I hope the above is helpful to someone in some way. Please feel free to ask questions and to comment and I will respond. I realize this is incomplete. I hope to soon add more and to clarify. Thank you so much.

Unknown said...

I am now over 50, and was not diagnosed as with Asperger syndrome until a few years ago. I grew up in a time in which there was NO distinction between what we now call "developmental disability" and "autism-spectrum" disorders. For children who were different, there was only the one word: "retarded."
I hope the above description of my emotional and intellectual inner world, from birth through second grade, will help even one mother, or father, caregiver or teacher understand their AS child better. Remembering these years was emotionally frightening for me, and only the intent of helping parents or teachers better understand their AS children allowed me to conquer that fear.
I will do my best to continue to participate in this blog with that intent. Thank you.

My child has been rejected by his peers, ridiculed and bullied !!!

Social rejection has devastating effects in many areas of functioning. Because the ASD child tends to internalize how others treat him, rejection damages self-esteem and often causes anxiety and depression. As the child feels worse about himself and becomes more anxious and depressed – he performs worse, socially and intellectually.

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How to Prevent Meltdowns in Children on the Spectrum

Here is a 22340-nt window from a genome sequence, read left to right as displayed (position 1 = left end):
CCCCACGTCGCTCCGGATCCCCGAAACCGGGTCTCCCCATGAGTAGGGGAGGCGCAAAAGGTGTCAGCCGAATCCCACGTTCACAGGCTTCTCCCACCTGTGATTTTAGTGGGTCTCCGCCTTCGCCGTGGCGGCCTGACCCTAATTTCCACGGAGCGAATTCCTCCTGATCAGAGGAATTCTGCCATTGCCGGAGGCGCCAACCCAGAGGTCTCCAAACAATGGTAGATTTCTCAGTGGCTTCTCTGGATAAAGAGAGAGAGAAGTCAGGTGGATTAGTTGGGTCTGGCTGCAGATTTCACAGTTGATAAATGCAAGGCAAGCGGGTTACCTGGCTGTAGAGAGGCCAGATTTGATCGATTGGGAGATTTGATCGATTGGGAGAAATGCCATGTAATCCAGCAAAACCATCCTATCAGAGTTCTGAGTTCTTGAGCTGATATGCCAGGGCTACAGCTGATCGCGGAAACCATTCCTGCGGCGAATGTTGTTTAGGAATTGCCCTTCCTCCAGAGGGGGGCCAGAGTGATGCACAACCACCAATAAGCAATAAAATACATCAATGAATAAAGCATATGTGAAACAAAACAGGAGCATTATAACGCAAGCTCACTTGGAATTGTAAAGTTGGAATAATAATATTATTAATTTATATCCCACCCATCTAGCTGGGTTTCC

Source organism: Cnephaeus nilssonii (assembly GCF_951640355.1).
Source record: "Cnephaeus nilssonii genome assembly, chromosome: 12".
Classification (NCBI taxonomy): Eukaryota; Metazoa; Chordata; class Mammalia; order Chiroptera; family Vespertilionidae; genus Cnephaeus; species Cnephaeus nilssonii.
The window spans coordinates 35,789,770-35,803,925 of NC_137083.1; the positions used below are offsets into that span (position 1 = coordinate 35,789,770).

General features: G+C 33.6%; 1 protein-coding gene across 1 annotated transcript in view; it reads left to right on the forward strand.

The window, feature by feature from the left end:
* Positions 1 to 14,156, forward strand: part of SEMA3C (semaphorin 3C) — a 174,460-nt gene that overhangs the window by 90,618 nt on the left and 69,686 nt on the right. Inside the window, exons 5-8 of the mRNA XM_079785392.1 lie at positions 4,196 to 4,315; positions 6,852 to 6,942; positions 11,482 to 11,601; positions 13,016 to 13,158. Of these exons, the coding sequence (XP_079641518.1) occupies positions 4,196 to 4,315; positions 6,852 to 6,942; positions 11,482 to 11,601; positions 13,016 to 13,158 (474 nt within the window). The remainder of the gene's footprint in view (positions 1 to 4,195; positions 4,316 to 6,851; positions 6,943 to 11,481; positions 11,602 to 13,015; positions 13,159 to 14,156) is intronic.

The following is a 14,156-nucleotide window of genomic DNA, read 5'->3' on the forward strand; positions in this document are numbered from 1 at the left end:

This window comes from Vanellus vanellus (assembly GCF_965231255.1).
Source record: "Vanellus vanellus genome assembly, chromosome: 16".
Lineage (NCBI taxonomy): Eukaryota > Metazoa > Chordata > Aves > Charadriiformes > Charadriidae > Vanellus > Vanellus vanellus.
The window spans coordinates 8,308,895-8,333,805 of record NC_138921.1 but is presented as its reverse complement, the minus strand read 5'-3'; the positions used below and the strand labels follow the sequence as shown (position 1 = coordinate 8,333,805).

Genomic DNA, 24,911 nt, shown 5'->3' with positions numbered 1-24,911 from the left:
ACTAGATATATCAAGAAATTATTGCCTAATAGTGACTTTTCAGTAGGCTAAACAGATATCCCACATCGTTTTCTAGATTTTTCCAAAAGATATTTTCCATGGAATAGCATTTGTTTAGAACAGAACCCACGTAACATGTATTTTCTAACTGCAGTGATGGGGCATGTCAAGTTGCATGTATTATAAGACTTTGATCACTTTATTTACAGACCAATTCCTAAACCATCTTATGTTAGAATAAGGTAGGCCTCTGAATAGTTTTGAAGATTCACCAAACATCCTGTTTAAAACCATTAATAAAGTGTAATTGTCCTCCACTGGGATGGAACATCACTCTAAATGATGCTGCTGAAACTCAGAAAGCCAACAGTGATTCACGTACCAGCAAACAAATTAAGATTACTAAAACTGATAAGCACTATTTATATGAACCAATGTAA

Meltdowns are not a pretty sight. They are somewhat like overblown temper tantrums, but unlike tantrums, meltdowns can last anywhere from ten minutes to over an hour. When it starts, the Asperger's or HFA child is totally out-of-control. When it ends, both you and your child are totally exhausted. But... don’t breathe a sigh of relief yet. At the least provocation, for the remainder of that day -- and sometimes into the next - the meltdown can return in full force.

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Parenting Defiant Teens on the Spectrum

Although Aspergers [high-functioning autism] is at the milder end of the autism spectrum, the challenges parents face when disciplining a teenager on the spectrum are more difficult than they would be with an average teen. Complicated by defiant behavior, the teen is at risk for even greater difficulties on multiple levels – unless the parents’ disciplinary techniques are tailored to their child's special needs.

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Older Teens and Young Adult Children with ASD Still Living At Home

Your older teenager or young “adult child” isn’t sure what to do, and he is asking you for money every few days. How do you cut the purse strings and teach him to be independent? Parents of teens with ASD face many problems that other parents do not. Time is running out for teaching their adolescent how to become an independent adult. As one mother put it, "There's so little time, yet so much left to do."

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Parenting Children and Teens with High-Functioning Autism

Two traits often found in kids with High-Functioning Autism are “mind-blindness” (i.e., the inability to predict the beliefs and intentions of others) and “alexithymia” (i.e., the inability to identify and interpret emotional signals in others). These two traits reduce the youngster’s ability to empathize with peers. As a result, he or she may be perceived by adults and other children as selfish, insensitive and uncaring.

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to read the full article...

Highly Effective Research-Based Parenting Strategies for Children with Asperger's and HFA

Become an expert in helping your child cope with his or her “out-of-control” emotions, inability to make and keep friends, stress, anger, thinking errors, and resistance to change.